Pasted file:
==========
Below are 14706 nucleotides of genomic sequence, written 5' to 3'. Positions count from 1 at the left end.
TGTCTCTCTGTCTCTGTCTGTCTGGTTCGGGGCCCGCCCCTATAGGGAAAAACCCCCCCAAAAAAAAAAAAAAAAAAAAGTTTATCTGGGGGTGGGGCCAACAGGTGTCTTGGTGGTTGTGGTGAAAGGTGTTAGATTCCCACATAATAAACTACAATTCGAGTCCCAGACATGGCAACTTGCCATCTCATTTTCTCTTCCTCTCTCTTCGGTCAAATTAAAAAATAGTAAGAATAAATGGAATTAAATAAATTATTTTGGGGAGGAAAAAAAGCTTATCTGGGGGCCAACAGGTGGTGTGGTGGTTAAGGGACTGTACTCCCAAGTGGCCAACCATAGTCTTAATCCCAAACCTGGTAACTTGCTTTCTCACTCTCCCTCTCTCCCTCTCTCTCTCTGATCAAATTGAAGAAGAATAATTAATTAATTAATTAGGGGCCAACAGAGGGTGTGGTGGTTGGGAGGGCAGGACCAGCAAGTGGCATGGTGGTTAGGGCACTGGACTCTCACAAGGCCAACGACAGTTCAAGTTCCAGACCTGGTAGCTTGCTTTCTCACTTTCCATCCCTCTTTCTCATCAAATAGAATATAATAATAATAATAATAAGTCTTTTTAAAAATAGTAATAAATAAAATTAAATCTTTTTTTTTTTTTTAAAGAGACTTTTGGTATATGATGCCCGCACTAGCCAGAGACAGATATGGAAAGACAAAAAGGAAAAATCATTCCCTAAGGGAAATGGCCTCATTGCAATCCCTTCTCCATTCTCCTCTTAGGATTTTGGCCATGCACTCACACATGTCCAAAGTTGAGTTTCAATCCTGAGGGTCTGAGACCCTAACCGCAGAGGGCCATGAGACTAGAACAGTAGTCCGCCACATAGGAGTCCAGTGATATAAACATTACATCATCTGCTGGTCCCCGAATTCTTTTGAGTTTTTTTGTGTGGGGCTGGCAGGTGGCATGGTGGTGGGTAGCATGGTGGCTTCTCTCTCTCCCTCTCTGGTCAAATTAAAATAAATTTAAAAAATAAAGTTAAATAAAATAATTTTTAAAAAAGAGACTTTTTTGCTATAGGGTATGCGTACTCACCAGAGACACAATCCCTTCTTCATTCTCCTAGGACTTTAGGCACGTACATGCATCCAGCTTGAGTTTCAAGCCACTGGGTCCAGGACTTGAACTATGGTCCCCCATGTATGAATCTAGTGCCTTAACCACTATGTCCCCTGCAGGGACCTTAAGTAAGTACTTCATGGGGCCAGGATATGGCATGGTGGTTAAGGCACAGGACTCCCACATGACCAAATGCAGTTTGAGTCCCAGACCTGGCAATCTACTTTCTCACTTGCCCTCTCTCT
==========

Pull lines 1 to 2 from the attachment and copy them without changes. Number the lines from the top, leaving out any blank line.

Below are 14706 nucleotides of genomic sequence, written 5' to 3'. Positions count from 1 at the left end.
TGTCTCTCTGTCTCTGTCTGTCTGGTTCGGGGCCCGCCCCTATAGGGAAAAACCCCCCCAAAAAAAAAAAAAAAAAAAAGTTTATCTGGGGGTGGGGCCAACAGGTGTCTTGGTGGTTGTGGTGAAAGGTGTTAGATTCCCACATAATAAACTACAATTCGAGTCCCAGACATGGCAACTTGCCATCTCATTTTCTCTTCCTCTCTCTTCGGTCAAATTAAAAAATAGTAAGAATAAATGGAATTAAATAAATTATTTTGGGGAGGAAAAAAAGCTTATCTGGGGGCCAACAGGTGGTGTGGTGGTTAAGGGACTGTACTCCCAAGTGGCCAACCATAGTCTTAATCCCAAACCTGGTAACTTGCTTTCTCACTCTCCCTCTCTCCCTCTCTCTCTCTGATCAAATTGAAGAAGAATAATTAATTAATTAATTAGGGGCCAACAGAGGGTGTGGTGGTTGGGAGGGCAGGACCAGCAAGTGGCATGGTGGTTAGGGCACTGGACTCTCACAAGGCCAACGACAGTTCAAGTTCCAGACCTGGTAGCTTGCTTTCTCACTTTCCATCCCTCTTTCTCATCAAATAGAATATAATAATAATAATAATAAGTCTTTTTAAAAATAGTAATAAATAAAATTAAATCTTTTTTTTTTTTTTAAAGAGACTTTTGGTATATGATGCCCGCACTAGCCAGAGACAGATATGGAAAGACAAAAAGGAAAAATCATTCCCTAAGGGAAATGGCCTCATTGCAATCCCTTCTCCATTCTCCTCTTAGGATTTTGGCCATGCACTCACACATGTCCAAAGTTGAGTTTCAATCCTGAGGGTCTGAGACCCTAACCGCAGAGGGCCATGAGACTAGAACAGTAGTCCGCCACATAGGAGTCCAGTGATATAAACATTACATCATCTGCTGGTCCCCGAATTCTTTTGAGTTTTTTTGTGTGGGGCTGGCAGGTGGCATGGTGGTGGGTAGCATGGTGGCTTCTCTCTCTCCCTCTCTGGTCAAATTAAAATAAATTTAAAAAATAAAGTTAAATAAAATAATTTTTAAAAAAGAGACTTTTTTGCTATAGGGTATGCGTACTCACCAGAGACACAATCCCTTCTTCATTCTCCTAGGACTTTAGGCACGTACATGCATCCAGCTTGAGTTTCAAGCCACTGGGTCCAGGACTTGAACTATGGTCCCCCATGTATGAATCTAGTGCCTTAACCACTATGTCCCCTGCAGGGACCTTAAGTAAGTACTTCATGGGGCCAGGATATGGCATGGTGGTTAAGGCACAGGACTCCCACATGACCAAATGCAGTTTGAGTCCCAGACCTGGCAATCTACTTTCTCACTTGCCCTCTCTCT